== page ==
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Hope Can Anchor You Here and Now

Last summer I began dreaming of sunflowers. I think my fascination began when a friend took a cross-country road trip and posted pictures of fields of sunflowers in South Dakota. I could not get enough of his images of veritable seas of happy, cheerful flowers.

Then, walking home after breakfast in a little local haunt in Narragansett, RI last August, I turned a corner and came face to face with a wall of sunflowers. Someone had planted these cheerful giants in barely six inches of sheltered earth between the wall of their house and the sidewalk. I thought, “If these beauties can grow here in this tiny, sunny space, maybe I can grow them, too!”

After two of the coldest May days on record last weekend, I decided to make my sunny dream reality by planting twelve tiny sunflower seedlings in a bright spot nestled against my garden shed next to my beloved Yellow Rose of Texas.

As I dug the little holes, sprinkled in a pinch of fertilizer, and gently opened up the roots, I felt a shiver of hope. I am excited to watch them grow into plants. I am eager to see if they settle in and decide to bloom.

These little plants have me looking forward for the first time in months.

Staying focused on this moment is a way to stay centered and peaceful

You see, during the past eight weeks, I’ve learned that the best way for me to stay centered and peaceful is to stay focused on this moment, right now. Each time I allow myself to get drawn into questioning the future – “How long will this go on?” “Will we be OK?” “What will “after” look like?” – I feel unsettled as my old “friend,” anxiety, flares up.

Yoga is a chance to practice staying focused on this moment

Staying in the moment is something I’ve had a lot of chances to practice. When I’m on my yoga mat, moving and breathing through a series of postures I know inside and out, it takes effort (a.k.a. mindfulness) to keep my awareness on each and every breath.

There are a million opportunities for my mind to wander off. I catch myself thinking about what I’m going to do after I practice. I replay conversations I had in class. I make lists of people I need to call or text. I often have ideas that feel so profoundly urgent that it requires real willpower to stay and finish my practice.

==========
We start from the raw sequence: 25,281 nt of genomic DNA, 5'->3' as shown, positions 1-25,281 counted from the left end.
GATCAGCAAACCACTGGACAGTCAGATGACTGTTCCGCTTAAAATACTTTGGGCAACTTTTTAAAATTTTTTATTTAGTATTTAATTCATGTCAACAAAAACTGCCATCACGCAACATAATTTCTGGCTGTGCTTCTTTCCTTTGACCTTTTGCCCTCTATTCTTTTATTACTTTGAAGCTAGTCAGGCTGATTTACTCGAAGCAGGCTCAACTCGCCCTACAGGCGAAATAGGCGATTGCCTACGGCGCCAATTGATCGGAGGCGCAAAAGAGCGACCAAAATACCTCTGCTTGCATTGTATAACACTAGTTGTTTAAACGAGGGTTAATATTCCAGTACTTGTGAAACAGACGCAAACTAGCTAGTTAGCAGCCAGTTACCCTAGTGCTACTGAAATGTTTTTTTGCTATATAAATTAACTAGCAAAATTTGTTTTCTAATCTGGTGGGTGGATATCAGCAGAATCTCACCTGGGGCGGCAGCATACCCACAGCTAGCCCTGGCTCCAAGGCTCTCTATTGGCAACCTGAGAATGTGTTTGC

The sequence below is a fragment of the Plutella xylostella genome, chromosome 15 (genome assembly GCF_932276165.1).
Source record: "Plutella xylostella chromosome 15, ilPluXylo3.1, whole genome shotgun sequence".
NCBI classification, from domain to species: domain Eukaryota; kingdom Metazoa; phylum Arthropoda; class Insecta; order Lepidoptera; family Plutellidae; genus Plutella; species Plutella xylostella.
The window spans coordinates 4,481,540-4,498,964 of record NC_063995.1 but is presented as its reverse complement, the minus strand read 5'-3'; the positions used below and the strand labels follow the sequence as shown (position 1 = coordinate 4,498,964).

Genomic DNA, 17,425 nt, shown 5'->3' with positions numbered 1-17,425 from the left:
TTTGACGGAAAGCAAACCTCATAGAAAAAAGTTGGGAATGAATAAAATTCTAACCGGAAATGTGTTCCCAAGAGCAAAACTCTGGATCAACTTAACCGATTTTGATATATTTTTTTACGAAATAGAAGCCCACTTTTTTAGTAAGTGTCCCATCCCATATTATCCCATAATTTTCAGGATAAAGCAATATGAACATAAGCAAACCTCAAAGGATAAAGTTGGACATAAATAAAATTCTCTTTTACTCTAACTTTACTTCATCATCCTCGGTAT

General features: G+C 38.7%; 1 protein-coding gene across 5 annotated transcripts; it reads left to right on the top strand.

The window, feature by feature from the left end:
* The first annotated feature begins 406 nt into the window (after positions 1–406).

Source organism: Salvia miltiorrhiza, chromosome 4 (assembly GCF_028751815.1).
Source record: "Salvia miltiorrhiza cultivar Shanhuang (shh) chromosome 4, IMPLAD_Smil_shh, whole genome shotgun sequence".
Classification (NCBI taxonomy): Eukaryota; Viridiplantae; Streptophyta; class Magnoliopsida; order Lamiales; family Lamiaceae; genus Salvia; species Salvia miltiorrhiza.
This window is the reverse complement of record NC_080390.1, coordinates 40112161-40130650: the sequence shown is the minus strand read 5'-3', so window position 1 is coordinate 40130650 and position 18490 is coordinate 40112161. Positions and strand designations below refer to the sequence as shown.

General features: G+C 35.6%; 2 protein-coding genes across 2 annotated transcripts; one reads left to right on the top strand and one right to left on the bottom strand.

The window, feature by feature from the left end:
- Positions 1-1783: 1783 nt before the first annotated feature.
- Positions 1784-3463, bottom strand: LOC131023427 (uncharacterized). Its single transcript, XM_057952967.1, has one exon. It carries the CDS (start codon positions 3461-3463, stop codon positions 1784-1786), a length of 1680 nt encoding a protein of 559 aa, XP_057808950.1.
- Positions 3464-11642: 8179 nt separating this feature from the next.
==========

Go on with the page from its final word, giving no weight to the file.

Each of these moments of inattention, I’ve been taught, is an opportunity to return. To draw my awareness, my focus, myself back to this moment, right here and right now. The fact that I’m in a yoga posture gives me plenty to absorb my attention – “Is my alignment correct?” “Am I overworking?” “Am I breathing?”

Staying in the moment is harder in the real world

But being on a yoga mat is more like a laboratory setting than real life. This pandemic has been a rich, fertile time for me to practice staying firmly and mindfully present to each moment in the real world.

I’ve found that staying present is both easy and profoundly difficult to do. It’s easy when I’m home, doing my job or reading a book or happily engaged in a game of Scrabble or working on our puzzle after dinner.

It’s harder to stay in the moment when I’ve just watched the news, or talked with a worried friend or flipped ahead in my calendar to realize that the yoga workshop I’m excited about is only three weeks away. The future – with all its unknowns and uncertainties – has been an uncomfortable place for me to spend time lately.

With the right mindset, it’s possible to stay in the moment while looking hopefully ahead

My little sunflowers, however, have given me access to a future that feels OK. In fact, it feels hopeful and a little exciting. It’s the same gentle anticipation I feel each time I walk the dogs. “What will be blooming today?” “Will we see the fox again?” “I wonder how the reconstruction of that old house has progressed.”

This is looking ahead that I think even our yoga teachers would sanction. It is a forward glance with an open heart and mind. It is looking to the future with curiosity rather than with a desire for a particular outcome. It is anticipation that doesn’t pull us out of the moment, but rather inspires us to savor each moment along the way.

It turns out that I’m just as excited to go out and check on my little sunflower seedlings each morning as I am to (maybe … hopefully) have their bright, happy faces smiling at me as I walk to my yoga studio late this summer.

If you’ve noticed your mind skittering around in the future more than usual, you’re not alone. Join our community to practice mindfulness on and off a yoga mat.